For the pressure, I kidnapped a Schrader valve from a poor unsuspecting bicycle tube in our spares department and threaded the black cap on the jug and screwed this in place with some epoxy to seal it as well.
Now I needed a way of getting the pressurized oil into Mr. Gee so I fabricated a little flanged adapter that I could bolt on in place of the copper pipe that carries the oil from the oil pump up to the Pressure Relief Valve or PRV that you can see in the labeled photo above.
A bit more epoxy sealer and I had this bronze hose barb threaded into and sealed to the flange.
Which I now bolted to the bottom of the PRV where the pressurized oil from the oil pump on Mr. Gee would have normally been attached.
Next I fitted one end of a reinforced hose to the fitting on the PRV and the other end to the fitting on the yellow tank.
The final actor in this scene was my trusty bicycle pump which attached to the Schrader valve and enabled me to pressurize the oil in the jug. Well, Christine actually did all the pumping as I was positioned under Mr. Gee with my flashlight watching the crankshaft area for any signs of oil coming out where it should not.
It was not the most conclusive test as there was of course oil coming out of each of the main and con rod bearings as there should be so oil was dripping down everywhere. But after thoroughly checking from all angles as Christine kept the oil pressurized, I could not see oil coming out anywhere that it shouldn’t be.
That was all the testing I could do at this point but just for good measure I decided to add a second oil pressure gauge to the same junction block on the left side of the oil filter.
Both of these are brand new gauges and the one on the bottom is the one that has been on Mr. Gee since the very first rebuild and had been working reliably. Once again, great minds thinking alike as two days later two other helpful followers, Gary and “Sail Free Spirit” added their comments here asking if it might be possible that the oil pressure gauge wasn’t working? Thanks guys.
Didn’t seem likely as it had been working fine and reading properly for all the times Mr. Gee has been running, about 20 hours in total, but still worth checking right?
Finally time to put Mr. Gee back together again and lower him down onto his engine beds one more time. Not my first rodeo doing this so I’m getting pretty fast and only takes me a couple of hours now.
I filled him up with oil and connected the starter motor so I could use that to crank him over for a few seconds and check to see if there was any movement on the oil pressure gauges. Both needles moved so it was looking promising and I continued connecting water and exhaust hoses and everything needed to start.
As usual, Mr. Gee fired up on the first spin of his crankshaft but my heart sank as I looked at the oil pressure gauge I was holding in my hand! Only 16 PSI when it should be 35!!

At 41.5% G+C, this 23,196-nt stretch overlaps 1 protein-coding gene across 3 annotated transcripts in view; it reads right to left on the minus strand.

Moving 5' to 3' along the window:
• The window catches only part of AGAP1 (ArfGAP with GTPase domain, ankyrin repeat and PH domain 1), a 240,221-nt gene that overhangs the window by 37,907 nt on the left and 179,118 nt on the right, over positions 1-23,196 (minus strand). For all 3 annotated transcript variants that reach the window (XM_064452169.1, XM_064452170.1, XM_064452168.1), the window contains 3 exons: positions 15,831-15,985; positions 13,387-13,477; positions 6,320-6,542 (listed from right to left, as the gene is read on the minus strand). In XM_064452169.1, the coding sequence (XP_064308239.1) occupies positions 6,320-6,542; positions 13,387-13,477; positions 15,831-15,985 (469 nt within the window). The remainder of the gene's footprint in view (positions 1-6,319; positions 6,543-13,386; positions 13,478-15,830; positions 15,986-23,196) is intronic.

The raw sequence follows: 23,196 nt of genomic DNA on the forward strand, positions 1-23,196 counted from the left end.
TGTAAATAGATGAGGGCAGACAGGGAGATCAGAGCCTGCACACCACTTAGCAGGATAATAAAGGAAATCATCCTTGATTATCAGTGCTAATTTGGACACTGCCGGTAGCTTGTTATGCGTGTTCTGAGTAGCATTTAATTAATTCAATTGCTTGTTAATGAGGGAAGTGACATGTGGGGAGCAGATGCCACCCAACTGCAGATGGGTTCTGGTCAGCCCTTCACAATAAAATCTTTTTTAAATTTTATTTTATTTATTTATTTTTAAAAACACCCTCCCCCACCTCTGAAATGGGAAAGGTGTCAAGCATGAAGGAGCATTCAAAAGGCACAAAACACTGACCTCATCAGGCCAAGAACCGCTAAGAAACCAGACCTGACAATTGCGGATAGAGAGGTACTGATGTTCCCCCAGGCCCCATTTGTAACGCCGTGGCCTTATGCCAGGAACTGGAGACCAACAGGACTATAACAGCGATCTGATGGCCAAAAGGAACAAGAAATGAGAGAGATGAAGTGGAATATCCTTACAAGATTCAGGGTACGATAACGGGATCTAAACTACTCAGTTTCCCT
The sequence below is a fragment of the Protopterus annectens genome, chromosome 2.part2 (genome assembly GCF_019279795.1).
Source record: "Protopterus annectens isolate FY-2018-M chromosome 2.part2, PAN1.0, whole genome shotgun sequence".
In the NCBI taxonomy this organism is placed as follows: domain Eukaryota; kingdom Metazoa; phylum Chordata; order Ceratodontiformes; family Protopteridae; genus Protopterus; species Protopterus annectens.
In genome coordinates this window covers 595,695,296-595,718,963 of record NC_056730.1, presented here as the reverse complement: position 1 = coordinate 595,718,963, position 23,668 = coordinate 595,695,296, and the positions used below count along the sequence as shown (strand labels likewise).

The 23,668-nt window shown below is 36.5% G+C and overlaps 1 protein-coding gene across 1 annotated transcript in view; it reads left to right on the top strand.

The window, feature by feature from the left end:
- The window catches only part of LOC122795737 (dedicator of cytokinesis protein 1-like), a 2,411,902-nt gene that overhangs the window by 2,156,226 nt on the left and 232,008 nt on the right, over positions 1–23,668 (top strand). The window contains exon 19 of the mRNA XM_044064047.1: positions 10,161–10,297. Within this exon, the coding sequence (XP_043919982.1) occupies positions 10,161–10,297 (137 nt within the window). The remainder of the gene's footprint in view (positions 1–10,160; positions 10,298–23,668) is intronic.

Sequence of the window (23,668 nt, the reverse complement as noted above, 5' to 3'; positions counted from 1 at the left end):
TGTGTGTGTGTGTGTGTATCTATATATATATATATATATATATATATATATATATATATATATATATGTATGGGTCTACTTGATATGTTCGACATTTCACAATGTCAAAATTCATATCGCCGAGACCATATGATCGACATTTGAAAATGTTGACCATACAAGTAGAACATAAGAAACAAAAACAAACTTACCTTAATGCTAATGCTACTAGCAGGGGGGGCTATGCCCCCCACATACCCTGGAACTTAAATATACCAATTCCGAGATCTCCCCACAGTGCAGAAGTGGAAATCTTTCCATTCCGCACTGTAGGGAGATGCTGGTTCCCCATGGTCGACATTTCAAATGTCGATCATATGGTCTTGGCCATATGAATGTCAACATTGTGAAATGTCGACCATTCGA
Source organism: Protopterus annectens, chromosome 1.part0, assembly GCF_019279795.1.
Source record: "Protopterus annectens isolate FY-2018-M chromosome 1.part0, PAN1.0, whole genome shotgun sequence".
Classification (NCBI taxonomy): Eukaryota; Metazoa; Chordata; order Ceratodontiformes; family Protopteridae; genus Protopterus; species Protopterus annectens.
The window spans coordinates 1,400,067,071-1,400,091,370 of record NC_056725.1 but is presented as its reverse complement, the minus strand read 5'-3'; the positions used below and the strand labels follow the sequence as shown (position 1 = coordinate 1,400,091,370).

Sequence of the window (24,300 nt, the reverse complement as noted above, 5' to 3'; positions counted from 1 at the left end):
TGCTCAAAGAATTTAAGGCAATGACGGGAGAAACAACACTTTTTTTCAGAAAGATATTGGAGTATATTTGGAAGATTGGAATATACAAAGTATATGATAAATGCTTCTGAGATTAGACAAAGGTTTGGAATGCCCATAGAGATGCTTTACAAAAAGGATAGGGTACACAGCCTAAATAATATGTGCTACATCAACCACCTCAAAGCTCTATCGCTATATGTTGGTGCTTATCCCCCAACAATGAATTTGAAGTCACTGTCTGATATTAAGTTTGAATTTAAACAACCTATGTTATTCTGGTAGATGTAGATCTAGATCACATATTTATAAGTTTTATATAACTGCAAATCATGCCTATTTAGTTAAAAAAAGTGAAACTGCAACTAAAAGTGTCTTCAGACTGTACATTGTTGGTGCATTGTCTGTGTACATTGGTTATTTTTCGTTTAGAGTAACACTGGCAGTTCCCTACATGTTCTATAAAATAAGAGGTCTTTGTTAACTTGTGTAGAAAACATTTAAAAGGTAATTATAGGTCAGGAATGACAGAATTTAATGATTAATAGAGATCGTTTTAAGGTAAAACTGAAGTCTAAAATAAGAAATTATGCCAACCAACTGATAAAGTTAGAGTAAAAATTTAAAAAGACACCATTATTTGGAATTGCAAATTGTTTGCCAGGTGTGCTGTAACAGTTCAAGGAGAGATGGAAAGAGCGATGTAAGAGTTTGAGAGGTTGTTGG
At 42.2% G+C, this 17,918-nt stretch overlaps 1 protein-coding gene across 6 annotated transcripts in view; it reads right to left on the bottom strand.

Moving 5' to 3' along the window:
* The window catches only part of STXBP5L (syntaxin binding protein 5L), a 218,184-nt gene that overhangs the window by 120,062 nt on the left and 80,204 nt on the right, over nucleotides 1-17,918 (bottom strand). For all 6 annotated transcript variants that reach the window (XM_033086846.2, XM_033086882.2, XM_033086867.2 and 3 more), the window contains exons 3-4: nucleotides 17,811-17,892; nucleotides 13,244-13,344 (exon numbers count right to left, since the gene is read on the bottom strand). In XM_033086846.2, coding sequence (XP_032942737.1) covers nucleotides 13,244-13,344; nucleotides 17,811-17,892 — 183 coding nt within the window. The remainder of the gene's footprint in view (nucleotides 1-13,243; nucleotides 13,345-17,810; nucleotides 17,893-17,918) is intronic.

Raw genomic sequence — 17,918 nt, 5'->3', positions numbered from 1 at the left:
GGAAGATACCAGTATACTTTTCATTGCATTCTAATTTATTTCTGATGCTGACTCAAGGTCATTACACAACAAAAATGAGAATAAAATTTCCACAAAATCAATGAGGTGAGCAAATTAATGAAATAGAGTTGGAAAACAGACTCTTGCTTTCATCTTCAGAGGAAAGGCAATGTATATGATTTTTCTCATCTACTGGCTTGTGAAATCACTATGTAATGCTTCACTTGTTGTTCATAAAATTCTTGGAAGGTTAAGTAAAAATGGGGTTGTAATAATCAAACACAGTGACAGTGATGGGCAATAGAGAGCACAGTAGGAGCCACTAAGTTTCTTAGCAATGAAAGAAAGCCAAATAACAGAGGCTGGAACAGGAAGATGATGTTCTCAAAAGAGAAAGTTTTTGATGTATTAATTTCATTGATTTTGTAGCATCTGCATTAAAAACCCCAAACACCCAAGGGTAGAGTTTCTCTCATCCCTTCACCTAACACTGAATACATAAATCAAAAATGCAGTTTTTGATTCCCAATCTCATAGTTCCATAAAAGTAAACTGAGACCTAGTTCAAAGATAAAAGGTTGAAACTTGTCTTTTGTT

But hang on a minute!
What’s up with the second gauge behind it? It IS reading 35 PSI, a difference of almost 20 PSI! WTF!?!?
Now the question became which gauge was correct? Interesting challenge. Fortunately I happen to have no less than 10 other pressure gauges on board, several used ones from back in my mechanic and hot rod days and some brand new liquid filled ones I use for providing pressures of oil, water and fuel throughout the boat.
As you can see here, now things got eXtremely curious! Here I have THREE different gauges attached and THREE DIFFERENT readings; 45, 34 and 30 PSI.
After testing 7 different gauges, I finally got two that read the same! The one on top is one of the new liquid filled gauges that I use throughout the boat and have at least 10 on hand. They have all proven to be very accurate and each one of those read the same when attached to Mr. Gee. The smaller black Gardner gauge below is a previously unused new Gardner gauge that I had for a spare.
In this photo, Mr. Gee is running at about 1000 RPM and the PRV adjuster on the far Right is adjusted to proper Gardner specs with 5 threads showing above the lock nut.
Holy jumpin’ gauge needles Batman! We have proper oil pressure!!!!
I have since permanently mounted these two gauges to Mr. Gee just in case one should decide to go MIA in the future and I got busy getting Mr. Gee fully installed and ready to head out to sea.
Such as checking and adjusting all the intake and exhaust valve clearances to be 0.004 and 0.008’” respectively.
Finish mounting the SS support rods for the overhead wet exhaust system.
Connect all the AC power cables to the two Electrodyne alternators.
Reconnect and precisely align the Nogva CPP output flange to the propeller flange and then torque them all down.
And with all that done Mr. Gee is now running like his famous self and oil pressure is holding steady at 35 PSI!
So here at last is the video that so many of us have been waiting so long for:
I am putting together a longer video tour of Mr. Gee that so many of you have been asking for and hope to get that posted later this week. We are experiencing excruciatingly slow upload speed right now for some reason but hope to have those fixed soon.